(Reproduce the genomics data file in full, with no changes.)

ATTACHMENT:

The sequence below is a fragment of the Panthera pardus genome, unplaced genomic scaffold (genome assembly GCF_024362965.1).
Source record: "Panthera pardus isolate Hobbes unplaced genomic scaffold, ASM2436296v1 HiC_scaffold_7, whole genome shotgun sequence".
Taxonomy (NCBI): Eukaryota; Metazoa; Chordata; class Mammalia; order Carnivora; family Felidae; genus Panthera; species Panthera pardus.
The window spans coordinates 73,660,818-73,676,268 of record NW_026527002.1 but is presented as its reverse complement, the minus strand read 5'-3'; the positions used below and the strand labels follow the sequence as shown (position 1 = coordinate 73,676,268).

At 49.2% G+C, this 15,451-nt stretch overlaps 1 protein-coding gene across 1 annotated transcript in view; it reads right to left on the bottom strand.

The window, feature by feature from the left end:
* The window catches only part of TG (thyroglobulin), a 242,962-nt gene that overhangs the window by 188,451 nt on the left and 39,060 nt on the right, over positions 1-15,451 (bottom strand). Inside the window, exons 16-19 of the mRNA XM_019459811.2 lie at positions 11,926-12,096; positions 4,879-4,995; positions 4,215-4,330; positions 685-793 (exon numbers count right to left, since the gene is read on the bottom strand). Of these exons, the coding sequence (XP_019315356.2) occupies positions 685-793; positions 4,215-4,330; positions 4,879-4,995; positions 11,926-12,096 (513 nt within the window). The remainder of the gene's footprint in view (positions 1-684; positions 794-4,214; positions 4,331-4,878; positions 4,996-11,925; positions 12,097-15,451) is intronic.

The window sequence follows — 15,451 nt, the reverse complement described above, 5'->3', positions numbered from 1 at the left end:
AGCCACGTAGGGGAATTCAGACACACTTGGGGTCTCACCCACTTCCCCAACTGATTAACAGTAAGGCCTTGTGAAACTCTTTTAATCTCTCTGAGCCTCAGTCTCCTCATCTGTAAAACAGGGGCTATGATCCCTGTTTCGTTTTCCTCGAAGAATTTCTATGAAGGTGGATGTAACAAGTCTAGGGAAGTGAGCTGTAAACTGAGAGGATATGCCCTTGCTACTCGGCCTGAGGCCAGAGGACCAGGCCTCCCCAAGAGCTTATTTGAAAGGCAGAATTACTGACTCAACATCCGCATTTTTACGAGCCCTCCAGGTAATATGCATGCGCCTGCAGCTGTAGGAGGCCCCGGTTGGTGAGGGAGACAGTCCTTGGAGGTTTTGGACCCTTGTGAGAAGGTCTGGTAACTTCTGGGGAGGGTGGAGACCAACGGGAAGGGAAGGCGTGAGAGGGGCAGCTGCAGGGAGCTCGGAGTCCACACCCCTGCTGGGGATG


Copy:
The sequence below is a fragment of the Panthera pardus genome, unplaced genomic scaffold (genome assembly GCF_024362965.1).
Source record: "Panthera pardus isolate Hobbes unplaced genomic scaffold, ASM2436296v1 HiC_scaffold_7, whole genome shotgun sequence".
Taxonomy (NCBI): Eukaryota; Metazoa; Chordata; class Mammalia; order Carnivora; family Felidae; genus Panthera; species Panthera pardus.
The window spans coordinates 73,660,818-73,676,268 of record NW_026527002.1 but is presented as its reverse complement, the minus strand read 5'-3'; the positions used below and the strand labels follow the sequence as shown (position 1 = coordinate 73,676,268).

At 49.2% G+C, this 15,451-nt stretch overlaps 1 protein-coding gene across 1 annotated transcript in view; it reads right to left on the bottom strand.

The window, feature by feature from the left end:
* The window catches only part of TG (thyroglobulin), a 242,962-nt gene that overhangs the window by 188,451 nt on the left and 39,060 nt on the right, over positions 1-15,451 (bottom strand). Inside the window, exons 16-19 of the mRNA XM_019459811.2 lie at positions 11,926-12,096; positions 4,879-4,995; positions 4,215-4,330; positions 685-793 (exon numbers count right to left, since the gene is read on the bottom strand). Of these exons, the coding sequence (XP_019315356.2) occupies positions 685-793; positions 4,215-4,330; positions 4,879-4,995; positions 11,926-12,096 (513 nt within the window). The remainder of the gene's footprint in view (positions 1-684; positions 794-4,214; positions 4,331-4,878; positions 4,996-11,925; positions 12,097-15,451) is intronic.

The window sequence follows — 15,451 nt, the reverse complement described above, 5'->3', positions numbered from 1 at the left end:
AGCCACGTAGGGGAATTCAGACACACTTGGGGTCTCACCCACTTCCCCAACTGATTAACAGTAAGGCCTTGTGAAACTCTTTTAATCTCTCTGAGCCTCAGTCTCCTCATCTGTAAAACAGGGGCTATGATCCCTGTTTCGTTTTCCTCGAAGAATTTCTATGAAGGTGGATGTAACAAGTCTAGGGAAGTGAGCTGTAAACTGAGAGGATATGCCCTTGCTACTCGGCCTGAGGCCAGAGGACCAGGCCTCCCCAAGAGCTTATTTGAAAGGCAGAATTACTGACTCAACATCCGCATTTTTACGAGCCCTCCAGGTAATATGCATGCGCCTGCAGCTGTAGGAGGCCCCGGTTGGTGAGGGAGACAGTCCTTGGAGGTTTTGGACCCTTGTGAGAAGGTCTGGTAACTTCTGGGGAGGGTGGAGACCAACGGGAAGGGAAGGCGTGAGAGGGGCAGCTGCAGGGAGCTCGGAGTCCACACCCCTGCTGGGGATG